Founded in Belgium 55 years ago, Procotex Corporation has emerged as an initiator in the materials industry, elevating the standards of sustainability. The company, owned and managed by four brothers, has positioned itself at the forefront of environmental consciousness. In an exclusive interview with Mr. Dieter Henau, the Sales Manager, hosted by BodyArmorNews.com at Milipol Paris 2023, discusses their process of recycling ballistic vests.
Diversified Business Portfolio
Procotex Corporation operates across three key business fields, showcasing its versatility and commitment to sustainability. The first involves flex fiber hackling, while the second focuses on recycling synthetic fibers, polypropylene, and natural fibers for automobile applications. Of particular interest is their third activity, specializing in the recycling of carbon and aramid fibers, with a unique emphasis on the reprocessing of ballistic vests to support the aramid fibers division.
An Innovative Recycling Process
At the core of Procotex Corporation’s sustainability mission lies a meticulous recycling process. The journey begins with the collection of para-aramid fabrication waste, including tissue, filaments, yarns, and salvages. A sophisticated mechanical procedure transforms these remnants into a versatile fiber, which is then finely milled into powder form.
An important step was taken around five years ago when Procotex Corporation introduced a solvolysis process for laminated para-aramid materials. This innovative procedure effectively removes resins from the materials, contributing to enhanced sustainability in their operations.
In the case of recycling ballistic vests that are made out of both aramid and polyethylene (PE), Procotex Corporation separates the two materials mechanically, as they do not process PE at the moment. Mr. Dieter Henau explains that they cut off the PE layers and then they recycle the aramid as usual. He also mentions that this is a very intricate process that represents a big workload on their factory.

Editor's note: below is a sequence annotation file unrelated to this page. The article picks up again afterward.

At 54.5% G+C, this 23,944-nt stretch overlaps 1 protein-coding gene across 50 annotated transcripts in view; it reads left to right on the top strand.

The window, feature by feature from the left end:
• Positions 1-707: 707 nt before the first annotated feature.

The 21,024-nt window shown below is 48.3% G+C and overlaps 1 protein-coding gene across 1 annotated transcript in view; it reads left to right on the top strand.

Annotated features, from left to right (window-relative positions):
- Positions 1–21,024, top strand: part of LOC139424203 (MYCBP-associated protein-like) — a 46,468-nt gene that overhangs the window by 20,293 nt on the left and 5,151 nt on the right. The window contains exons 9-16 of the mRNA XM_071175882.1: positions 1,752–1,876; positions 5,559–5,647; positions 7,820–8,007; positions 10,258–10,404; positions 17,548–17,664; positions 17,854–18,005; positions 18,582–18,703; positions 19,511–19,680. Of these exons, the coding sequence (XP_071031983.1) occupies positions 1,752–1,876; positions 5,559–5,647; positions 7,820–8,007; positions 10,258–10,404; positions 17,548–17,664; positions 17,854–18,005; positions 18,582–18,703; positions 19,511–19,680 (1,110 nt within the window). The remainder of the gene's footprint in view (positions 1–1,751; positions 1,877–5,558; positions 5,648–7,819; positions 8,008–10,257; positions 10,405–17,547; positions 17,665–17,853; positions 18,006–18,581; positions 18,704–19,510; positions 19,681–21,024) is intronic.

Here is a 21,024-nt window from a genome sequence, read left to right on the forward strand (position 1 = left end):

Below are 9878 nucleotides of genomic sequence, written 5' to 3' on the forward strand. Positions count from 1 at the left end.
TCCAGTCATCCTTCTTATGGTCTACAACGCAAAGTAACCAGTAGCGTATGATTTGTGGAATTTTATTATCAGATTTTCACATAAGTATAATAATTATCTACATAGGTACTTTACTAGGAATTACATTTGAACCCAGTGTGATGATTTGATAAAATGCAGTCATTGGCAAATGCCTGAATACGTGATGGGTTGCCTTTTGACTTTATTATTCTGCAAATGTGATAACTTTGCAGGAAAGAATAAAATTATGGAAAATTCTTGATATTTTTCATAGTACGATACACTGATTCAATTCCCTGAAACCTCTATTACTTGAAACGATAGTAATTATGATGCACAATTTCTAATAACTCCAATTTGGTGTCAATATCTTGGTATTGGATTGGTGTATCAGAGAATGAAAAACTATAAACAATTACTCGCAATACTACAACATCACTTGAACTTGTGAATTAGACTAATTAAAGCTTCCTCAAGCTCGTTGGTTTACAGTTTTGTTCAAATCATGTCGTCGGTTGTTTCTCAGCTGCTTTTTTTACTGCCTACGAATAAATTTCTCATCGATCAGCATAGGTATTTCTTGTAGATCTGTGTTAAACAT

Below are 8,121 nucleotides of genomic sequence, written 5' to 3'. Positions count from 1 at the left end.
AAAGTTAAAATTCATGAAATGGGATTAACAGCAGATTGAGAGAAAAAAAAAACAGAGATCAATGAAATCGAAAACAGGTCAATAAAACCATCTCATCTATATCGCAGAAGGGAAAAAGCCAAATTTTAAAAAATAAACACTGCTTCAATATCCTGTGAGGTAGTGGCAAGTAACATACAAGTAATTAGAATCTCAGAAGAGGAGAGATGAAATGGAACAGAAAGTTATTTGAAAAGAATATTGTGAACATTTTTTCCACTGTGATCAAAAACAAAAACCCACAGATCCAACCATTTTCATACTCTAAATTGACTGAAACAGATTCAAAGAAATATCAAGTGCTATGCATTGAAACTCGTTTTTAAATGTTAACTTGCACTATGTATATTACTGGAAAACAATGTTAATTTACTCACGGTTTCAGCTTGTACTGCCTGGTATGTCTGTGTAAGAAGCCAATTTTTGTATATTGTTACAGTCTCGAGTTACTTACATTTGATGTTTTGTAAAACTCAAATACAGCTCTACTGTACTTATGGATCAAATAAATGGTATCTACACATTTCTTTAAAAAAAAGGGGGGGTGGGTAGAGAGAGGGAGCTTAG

When it comes to recycling ballistic vests composed of both aramid and polyethylene (PE), Procotex Corporation employs a meticulous mechanical separation process. PE layers are carefully removed, and the aramid is recycled in a manner consistent with their standard procedures. Mr. Dieter Henau highlights the intricacy of this process, underscoring the substantial workload it imposes on their factory.
Acquiring Recyclable Products
Procotex Corporation adopts a strategic approach to procure recyclable products. They engage with government bodies, police authorities, and military entities through supply contracts. The company collaborates with body armor manufacturers, navigating situations where they either receive payment to take used ballistic vests or make payments for their acquisition. Following the dismantling and recycling process, Procotex Corporation issues a certification document, ensuring accountability and adherence to rigorous quality standards.
Going beyond its corporate endeavor, Procotex Corporation integrates sustainability into its operations. The company equipped their plants with photovoltaic panels, generating approximately 70% of their energy needs. In an era where sustainability is the new norm, Procotex Corporation emerges as a conscientious corporate citizen. Their unwavering commitment to material sustainability sets a precedent for others, encouraging the industry to embrace a greener and more sustainable future.